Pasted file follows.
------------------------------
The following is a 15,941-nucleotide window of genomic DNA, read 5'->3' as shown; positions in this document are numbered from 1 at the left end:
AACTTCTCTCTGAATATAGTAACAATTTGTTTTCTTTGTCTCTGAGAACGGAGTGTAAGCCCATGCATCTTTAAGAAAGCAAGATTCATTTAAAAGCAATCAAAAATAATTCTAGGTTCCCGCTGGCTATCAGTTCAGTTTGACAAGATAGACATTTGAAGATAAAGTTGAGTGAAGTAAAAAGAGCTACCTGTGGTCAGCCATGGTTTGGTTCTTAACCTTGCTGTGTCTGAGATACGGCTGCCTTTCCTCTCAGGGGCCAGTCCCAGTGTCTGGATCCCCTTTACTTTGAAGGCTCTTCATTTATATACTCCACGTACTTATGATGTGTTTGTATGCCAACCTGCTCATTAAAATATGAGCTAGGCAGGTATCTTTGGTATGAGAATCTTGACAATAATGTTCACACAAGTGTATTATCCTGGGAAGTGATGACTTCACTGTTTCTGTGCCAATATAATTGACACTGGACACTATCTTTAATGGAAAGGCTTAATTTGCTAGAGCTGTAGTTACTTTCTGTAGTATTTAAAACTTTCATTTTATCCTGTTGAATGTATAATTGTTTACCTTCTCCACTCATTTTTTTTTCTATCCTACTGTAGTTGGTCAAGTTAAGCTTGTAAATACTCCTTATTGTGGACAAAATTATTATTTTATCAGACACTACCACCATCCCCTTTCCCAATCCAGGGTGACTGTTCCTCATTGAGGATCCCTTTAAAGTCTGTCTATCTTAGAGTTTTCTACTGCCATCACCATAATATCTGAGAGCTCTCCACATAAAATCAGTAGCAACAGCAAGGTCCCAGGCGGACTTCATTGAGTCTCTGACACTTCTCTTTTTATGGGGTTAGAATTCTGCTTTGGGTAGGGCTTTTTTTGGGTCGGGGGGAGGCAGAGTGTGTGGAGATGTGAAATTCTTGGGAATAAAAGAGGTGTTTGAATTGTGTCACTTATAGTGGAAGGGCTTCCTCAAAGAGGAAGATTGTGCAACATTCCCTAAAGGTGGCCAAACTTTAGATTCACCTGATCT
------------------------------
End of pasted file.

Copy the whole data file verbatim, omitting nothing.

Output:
The following is a 15,941-nucleotide window of genomic DNA, read 5'->3' as shown; positions in this document are numbered from 1 at the left end:
AACTTCTCTCTGAATATAGTAACAATTTGTTTTCTTTGTCTCTGAGAACGGAGTGTAAGCCCATGCATCTTTAAGAAAGCAAGATTCATTTAAAAGCAATCAAAAATAATTCTAGGTTCCCGCTGGCTATCAGTTCAGTTTGACAAGATAGACATTTGAAGATAAAGTTGAGTGAAGTAAAAAGAGCTACCTGTGGTCAGCCATGGTTTGGTTCTTAACCTTGCTGTGTCTGAGATACGGCTGCCTTTCCTCTCAGGGGCCAGTCCCAGTGTCTGGATCCCCTTTACTTTGAAGGCTCTTCATTTATATACTCCACGTACTTATGATGTGTTTGTATGCCAACCTGCTCATTAAAATATGAGCTAGGCAGGTATCTTTGGTATGAGAATCTTGACAATAATGTTCACACAAGTGTATTATCCTGGGAAGTGATGACTTCACTGTTTCTGTGCCAATATAATTGACACTGGACACTATCTTTAATGGAAAGGCTTAATTTGCTAGAGCTGTAGTTACTTTCTGTAGTATTTAAAACTTTCATTTTATCCTGTTGAATGTATAATTGTTTACCTTCTCCACTCATTTTTTTTTCTATCCTACTGTAGTTGGTCAAGTTAAGCTTGTAAATACTCCTTATTGTGGACAAAATTATTATTTTATCAGACACTACCACCATCCCCTTTCCCAATCCAGGGTGACTGTTCCTCATTGAGGATCCCTTTAAAGTCTGTCTATCTTAGAGTTTTCTACTGCCATCACCATAATATCTGAGAGCTCTCCACATAAAATCAGTAGCAACAGCAAGGTCCCAGGCGGACTTCATTGAGTCTCTGACACTTCTCTTTTTATGGGGTTAGAATTCTGCTTTGGGTAGGGCTTTTTTTGGGTCGGGGGGAGGCAGAGTGTGTGGAGATGTGAAATTCTTGGGAATAAAAGAGGTGTTTGAATTGTGTCACTTATAGTGGAAGGGCTTCCTCAAAGAGGAAGATTGTGCAACATTCCCTAAAGGTGGCCAAACTTTAGATTCACCTGATCT